The weekly Torah portion (Hebrew: פָּרָשַׁת הַשָּׁבוּעַ Parashat ha-Shavua, popularly just parasha) is a section of the Torah read publicly and aloud in weekly Jewish prayer services, usually in full during the Shabbat (Saturday, the Jewish Sabbath). Each week, the ECI Young Adults are providing us with a commentary on the week’s parasha.

Parasha Ki Tavo ~ Deuteronomy 26:1-29:8

In this week’s Parasha, Moses continues his last speech to the nation of Israel just as the new generation is on the verge of entering into the promised land, having wandered around the wilderness for forty years. In Deuteronomy 26 Moses instructs Israel on tithes and offerings, teaching them the principle of first fruits. This principle demonstrates the importance of showing gratitude to God and giving Him the credit for all the good things He gives. In addition, the Israelites are instructed to take care of the poor in the community. In Deuteronomy 27, Moses reminds Israel to obey the Lord’s commands. God recognises the importance of writing down the covenant He made with the nation of Israel. As a result, the Israelites are instructed to gather large stones, to plaster them and to engrave the entire Torah upon them.

Moses then instructed the people the manner in which they were to proclaim a list of curses followed by a list of blessings on the Mountains Gerazim and Ebal upon their entry into the promised land. The blessings and curses were recited as oaths by the priests and affirmed by the people at that moment in time. Against this backdrop of blessings and curses, Moses elaborates on the consequences of obedience and disobedience, which may serve an extra incentive for Israel to obey God’s laws with all diligence. In Deuteronomy 28, after listing all the wonderful blessings that God will reward to his chosen people for their obedience, Moses gives a long list of bad things that will result from their disobedience. Parasha Ki-Tavo concludes with a call for commitment to God. Moses reviews the law with the new generation, preparing them to enter into the promised land. Although the covenant between God and the nation of Israel is extensive, it can be summed up in a nutshell: Its main purpose is to bless Israel as a chosen nation so that Israel may bring blessing to the rest of the word. Israel, in return, promised to love God with all their heart, with all their soul, and with all their strength (Deuteronomy 6:5). Even though Israel would fail numerous times, neglecting the promises they made, God would still keep his part of the agreement.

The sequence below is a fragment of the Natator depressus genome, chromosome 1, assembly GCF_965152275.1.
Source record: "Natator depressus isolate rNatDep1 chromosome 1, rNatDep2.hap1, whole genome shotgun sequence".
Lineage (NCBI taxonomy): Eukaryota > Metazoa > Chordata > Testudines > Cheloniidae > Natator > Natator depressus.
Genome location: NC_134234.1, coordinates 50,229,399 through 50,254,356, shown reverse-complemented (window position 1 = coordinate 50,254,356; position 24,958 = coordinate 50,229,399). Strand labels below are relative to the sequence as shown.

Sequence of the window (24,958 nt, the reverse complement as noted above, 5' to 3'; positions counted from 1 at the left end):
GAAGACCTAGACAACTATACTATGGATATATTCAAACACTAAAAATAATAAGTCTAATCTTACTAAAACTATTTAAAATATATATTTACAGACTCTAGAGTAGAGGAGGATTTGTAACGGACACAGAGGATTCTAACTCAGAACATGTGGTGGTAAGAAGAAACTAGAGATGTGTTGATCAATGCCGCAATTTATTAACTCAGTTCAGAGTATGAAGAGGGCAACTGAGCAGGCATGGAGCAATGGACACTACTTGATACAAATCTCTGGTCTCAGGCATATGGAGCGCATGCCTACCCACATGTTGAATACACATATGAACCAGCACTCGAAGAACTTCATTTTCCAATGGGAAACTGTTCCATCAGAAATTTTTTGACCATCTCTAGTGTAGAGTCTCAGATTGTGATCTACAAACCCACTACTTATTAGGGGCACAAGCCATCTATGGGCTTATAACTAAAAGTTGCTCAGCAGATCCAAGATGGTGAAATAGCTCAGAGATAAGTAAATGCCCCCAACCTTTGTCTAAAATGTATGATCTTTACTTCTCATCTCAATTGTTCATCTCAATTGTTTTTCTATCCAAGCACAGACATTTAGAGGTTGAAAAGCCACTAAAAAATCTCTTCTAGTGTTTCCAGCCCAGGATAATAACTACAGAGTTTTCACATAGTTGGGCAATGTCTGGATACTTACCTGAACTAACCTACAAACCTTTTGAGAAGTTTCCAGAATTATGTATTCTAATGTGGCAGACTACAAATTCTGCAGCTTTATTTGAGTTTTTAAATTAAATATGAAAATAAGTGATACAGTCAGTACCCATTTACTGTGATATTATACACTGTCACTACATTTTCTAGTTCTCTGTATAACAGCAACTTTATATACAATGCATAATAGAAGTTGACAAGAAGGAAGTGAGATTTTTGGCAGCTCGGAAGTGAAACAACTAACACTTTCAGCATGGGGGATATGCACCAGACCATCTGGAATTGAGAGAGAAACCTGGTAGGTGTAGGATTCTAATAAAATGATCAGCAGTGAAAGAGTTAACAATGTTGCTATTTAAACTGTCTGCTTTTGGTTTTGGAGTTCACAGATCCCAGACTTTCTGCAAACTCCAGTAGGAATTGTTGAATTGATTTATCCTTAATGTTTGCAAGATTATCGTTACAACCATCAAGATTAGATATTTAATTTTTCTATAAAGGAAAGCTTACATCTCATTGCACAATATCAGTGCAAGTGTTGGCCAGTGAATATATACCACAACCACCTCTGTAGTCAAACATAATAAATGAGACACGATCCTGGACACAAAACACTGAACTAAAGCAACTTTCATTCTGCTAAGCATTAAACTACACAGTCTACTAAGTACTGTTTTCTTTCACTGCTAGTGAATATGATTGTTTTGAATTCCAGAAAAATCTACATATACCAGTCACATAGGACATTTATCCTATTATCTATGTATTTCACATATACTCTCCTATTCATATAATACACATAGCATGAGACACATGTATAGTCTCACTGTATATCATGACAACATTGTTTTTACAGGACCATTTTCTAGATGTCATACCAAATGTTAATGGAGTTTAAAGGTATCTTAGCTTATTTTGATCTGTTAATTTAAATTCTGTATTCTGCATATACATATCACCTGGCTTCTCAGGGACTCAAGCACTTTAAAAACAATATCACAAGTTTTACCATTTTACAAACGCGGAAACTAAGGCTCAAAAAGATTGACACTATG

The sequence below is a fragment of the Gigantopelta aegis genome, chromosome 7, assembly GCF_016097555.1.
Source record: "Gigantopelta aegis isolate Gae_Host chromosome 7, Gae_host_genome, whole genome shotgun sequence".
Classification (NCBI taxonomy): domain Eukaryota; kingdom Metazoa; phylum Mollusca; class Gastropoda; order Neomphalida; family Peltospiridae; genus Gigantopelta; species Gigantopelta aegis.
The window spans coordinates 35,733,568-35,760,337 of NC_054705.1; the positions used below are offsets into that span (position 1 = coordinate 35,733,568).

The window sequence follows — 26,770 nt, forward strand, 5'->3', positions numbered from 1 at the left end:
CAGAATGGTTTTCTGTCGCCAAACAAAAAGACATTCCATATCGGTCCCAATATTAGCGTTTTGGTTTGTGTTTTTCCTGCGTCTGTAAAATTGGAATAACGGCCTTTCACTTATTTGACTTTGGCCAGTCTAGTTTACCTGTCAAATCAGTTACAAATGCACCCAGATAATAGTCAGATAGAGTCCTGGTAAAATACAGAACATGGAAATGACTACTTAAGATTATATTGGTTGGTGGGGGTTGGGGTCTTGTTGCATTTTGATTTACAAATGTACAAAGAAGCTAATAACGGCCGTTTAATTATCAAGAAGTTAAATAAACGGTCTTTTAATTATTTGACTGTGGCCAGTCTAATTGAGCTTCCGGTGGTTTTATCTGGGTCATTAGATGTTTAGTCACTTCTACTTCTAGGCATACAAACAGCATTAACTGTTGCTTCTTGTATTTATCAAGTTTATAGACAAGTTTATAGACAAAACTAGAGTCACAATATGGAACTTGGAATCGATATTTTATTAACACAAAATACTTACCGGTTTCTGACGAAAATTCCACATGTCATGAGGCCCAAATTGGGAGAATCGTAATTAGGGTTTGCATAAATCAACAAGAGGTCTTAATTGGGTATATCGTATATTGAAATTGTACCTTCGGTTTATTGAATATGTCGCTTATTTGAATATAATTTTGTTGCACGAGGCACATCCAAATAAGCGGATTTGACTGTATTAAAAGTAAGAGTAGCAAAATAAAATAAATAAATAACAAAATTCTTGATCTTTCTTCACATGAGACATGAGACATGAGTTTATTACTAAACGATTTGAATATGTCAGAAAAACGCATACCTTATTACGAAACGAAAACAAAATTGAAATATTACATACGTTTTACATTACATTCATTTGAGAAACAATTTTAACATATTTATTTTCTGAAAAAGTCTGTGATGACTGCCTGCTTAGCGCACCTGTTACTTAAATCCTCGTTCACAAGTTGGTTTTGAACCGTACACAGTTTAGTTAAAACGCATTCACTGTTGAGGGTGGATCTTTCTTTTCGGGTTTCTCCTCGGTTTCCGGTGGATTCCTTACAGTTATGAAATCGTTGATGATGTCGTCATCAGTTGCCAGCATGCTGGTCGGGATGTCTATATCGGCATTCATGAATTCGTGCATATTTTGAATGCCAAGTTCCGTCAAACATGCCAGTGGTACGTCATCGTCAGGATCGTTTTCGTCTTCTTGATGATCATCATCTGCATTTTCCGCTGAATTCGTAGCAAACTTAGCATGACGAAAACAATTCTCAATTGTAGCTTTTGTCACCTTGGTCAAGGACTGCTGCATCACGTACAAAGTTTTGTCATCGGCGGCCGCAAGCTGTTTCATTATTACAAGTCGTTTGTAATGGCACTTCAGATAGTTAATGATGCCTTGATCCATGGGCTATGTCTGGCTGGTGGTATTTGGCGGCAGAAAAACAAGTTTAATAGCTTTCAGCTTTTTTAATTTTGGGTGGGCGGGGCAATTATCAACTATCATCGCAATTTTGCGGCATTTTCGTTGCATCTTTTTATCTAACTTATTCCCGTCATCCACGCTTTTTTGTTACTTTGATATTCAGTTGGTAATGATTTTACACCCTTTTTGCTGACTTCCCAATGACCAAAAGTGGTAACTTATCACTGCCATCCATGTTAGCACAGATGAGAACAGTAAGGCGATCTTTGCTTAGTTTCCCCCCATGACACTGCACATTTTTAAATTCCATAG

What stood out to me in this week’s Parasha is the call for (re)commitment to God. Through the books of Moses, God keeps reminding his people that they have been handpicked by God, and that they, in turn, have chosen Him to be their God. God urges his people to honour the covenant they had previously made with Him. He tells them that it is not enough to know the law, they need to obey it. Disobedience results from an act of will rather than a lack of knowledge. In other words, we cannot simply use our lack of knowledge as an excuse to reject God’s authority over our lives. Even as the nation of Israel was about to enter the promised land, Moses acknowledged that the people had not yet received “minds that understand, nor eyes that see, nor ears that hear” (Deuteronomy 29:4). God knew that the people didn’t have the full capacity to obey the law. We should remind ourselves that many righteous people that lived under the Old Covenant longed to see what we see but did not see it, and to hear what we hear but did not hear it (Matthew 13:17). Even today, we as believers who have received the capacity to see, to hear and to understand under the New Covenant, struggle to walk in the fullness God has intended for us.

But without faith it is impossible to please Him, for he who comes to God must believe that He is, and that He is a rewarder of those who diligently seek Him.

– Hebrews 11:6

Whenever we struggle to see, to hear and understand the will of God, we need to remind ourselves of God’s promises. Why did the Israelites wander around the desert for forty years? It was not because they were unaware the God had promised them land, but because of their lack of faith they failed to follow God wholeheartedly (Numbers 32:11-13). By reading and knowing His Word in times of darkness, we may follow Him wholeheartedly, even if we cannot see how he could possibly lead us through our present challenges.

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